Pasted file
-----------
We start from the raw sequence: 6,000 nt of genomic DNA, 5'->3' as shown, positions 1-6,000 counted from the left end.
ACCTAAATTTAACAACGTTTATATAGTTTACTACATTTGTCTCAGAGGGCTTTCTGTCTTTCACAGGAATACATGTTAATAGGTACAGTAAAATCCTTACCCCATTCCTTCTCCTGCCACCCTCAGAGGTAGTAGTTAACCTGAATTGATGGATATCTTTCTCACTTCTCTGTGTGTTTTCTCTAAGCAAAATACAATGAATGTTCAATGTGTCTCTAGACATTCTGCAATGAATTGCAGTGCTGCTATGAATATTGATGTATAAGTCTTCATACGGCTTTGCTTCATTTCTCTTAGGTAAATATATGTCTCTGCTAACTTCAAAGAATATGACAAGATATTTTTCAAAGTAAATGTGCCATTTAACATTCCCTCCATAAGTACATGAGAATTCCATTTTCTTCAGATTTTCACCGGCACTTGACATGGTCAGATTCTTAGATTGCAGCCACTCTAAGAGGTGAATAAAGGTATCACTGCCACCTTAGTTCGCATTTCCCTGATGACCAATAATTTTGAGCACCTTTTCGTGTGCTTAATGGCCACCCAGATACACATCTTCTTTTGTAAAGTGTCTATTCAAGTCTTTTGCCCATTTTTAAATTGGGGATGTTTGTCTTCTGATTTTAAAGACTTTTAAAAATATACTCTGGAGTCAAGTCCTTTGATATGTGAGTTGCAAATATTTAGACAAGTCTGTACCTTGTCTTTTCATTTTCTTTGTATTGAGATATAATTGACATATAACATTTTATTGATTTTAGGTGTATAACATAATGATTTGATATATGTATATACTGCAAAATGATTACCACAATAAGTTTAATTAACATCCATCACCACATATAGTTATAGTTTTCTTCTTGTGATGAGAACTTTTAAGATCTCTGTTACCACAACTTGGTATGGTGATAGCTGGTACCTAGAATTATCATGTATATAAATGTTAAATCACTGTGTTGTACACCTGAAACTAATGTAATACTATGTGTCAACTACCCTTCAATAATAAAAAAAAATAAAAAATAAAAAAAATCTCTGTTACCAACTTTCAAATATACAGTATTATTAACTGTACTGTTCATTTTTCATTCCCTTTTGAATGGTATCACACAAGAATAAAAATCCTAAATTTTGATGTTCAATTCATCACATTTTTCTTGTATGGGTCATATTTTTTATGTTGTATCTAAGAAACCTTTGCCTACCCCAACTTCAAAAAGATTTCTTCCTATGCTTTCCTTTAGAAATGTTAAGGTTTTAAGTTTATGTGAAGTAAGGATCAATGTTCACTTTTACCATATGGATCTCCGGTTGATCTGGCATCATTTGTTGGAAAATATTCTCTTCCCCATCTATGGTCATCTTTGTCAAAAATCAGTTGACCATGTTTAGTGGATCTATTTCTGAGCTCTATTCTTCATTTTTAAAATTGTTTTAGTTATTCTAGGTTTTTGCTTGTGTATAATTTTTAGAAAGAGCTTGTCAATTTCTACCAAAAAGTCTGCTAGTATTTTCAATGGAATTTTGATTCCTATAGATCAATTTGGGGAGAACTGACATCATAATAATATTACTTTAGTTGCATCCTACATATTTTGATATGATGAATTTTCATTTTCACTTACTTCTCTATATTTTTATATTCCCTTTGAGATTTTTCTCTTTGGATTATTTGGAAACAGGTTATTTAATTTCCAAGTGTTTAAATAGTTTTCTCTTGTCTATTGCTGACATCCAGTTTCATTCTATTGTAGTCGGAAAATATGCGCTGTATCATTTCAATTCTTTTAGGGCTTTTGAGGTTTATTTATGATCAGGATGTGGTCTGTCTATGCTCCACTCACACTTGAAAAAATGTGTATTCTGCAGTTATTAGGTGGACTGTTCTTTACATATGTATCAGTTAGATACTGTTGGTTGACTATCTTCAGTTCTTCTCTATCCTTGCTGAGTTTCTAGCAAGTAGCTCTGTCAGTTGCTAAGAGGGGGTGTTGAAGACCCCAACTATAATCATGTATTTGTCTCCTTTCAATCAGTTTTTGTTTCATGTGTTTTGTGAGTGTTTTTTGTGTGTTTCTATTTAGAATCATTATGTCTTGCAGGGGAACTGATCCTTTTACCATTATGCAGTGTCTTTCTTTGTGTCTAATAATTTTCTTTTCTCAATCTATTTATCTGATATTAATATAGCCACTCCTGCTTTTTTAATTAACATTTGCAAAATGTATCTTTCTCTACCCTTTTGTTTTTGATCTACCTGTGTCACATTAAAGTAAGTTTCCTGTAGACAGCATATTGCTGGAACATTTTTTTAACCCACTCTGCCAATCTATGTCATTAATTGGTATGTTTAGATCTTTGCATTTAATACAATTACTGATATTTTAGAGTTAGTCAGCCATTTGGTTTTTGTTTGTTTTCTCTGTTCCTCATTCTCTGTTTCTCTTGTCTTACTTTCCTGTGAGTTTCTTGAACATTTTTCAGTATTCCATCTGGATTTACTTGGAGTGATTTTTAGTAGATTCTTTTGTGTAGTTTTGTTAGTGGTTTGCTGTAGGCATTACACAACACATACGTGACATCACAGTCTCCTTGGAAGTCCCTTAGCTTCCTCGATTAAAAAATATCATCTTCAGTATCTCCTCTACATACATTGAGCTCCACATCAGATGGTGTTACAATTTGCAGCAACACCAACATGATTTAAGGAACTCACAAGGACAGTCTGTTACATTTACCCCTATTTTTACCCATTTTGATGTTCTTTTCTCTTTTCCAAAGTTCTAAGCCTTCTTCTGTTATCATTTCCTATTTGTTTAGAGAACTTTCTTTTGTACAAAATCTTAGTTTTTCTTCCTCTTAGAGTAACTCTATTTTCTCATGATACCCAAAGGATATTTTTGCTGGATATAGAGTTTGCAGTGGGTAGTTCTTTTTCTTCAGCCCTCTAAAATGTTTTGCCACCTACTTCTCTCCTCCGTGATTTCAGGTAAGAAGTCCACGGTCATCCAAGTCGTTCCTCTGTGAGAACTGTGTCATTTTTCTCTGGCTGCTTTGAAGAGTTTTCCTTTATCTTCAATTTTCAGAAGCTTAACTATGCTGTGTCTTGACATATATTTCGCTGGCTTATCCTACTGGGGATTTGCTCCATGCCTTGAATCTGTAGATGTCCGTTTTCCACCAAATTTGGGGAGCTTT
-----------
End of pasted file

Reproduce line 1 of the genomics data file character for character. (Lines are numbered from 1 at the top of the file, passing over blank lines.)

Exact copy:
We start from the raw sequence: 6,000 nt of genomic DNA, 5'->3' as shown, positions 1-6,000 counted from the left end.